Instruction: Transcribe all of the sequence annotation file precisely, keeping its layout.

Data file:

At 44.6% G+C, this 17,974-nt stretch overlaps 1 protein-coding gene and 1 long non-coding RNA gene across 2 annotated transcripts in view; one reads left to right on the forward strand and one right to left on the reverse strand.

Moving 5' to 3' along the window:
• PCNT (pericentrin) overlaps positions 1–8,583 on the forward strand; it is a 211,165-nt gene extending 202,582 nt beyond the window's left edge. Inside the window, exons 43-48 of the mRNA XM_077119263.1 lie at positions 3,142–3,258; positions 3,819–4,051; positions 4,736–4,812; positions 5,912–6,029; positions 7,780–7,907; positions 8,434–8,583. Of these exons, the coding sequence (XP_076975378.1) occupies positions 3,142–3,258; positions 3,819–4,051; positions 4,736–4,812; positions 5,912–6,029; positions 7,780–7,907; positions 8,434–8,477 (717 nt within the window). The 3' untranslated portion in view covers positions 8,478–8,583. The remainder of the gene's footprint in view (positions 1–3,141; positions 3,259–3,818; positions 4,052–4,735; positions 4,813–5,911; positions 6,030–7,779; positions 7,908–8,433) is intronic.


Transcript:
At 44.6% G+C, this 17,974-nt stretch overlaps 1 protein-coding gene and 1 long non-coding RNA gene across 2 annotated transcripts in view; one reads left to right on the forward strand and one right to left on the reverse strand.

Moving 5' to 3' along the window:
• PCNT (pericentrin) overlaps positions 1–8,583 on the forward strand; it is a 211,165-nt gene extending 202,582 nt beyond the window's left edge. Inside the window, exons 43-48 of the mRNA XM_077119263.1 lie at positions 3,142–3,258; positions 3,819–4,051; positions 4,736–4,812; positions 5,912–6,029; positions 7,780–7,907; positions 8,434–8,583. Of these exons, the coding sequence (XP_076975378.1) occupies positions 3,142–3,258; positions 3,819–4,051; positions 4,736–4,812; positions 5,912–6,029; positions 7,780–7,907; positions 8,434–8,477 (717 nt within the window). The 3' untranslated portion in view covers positions 8,478–8,583. The remainder of the gene's footprint in view (positions 1–3,141; positions 3,259–3,818; positions 4,052–4,735; positions 4,813–5,911; positions 6,030–7,779; positions 7,908–8,433) is intronic.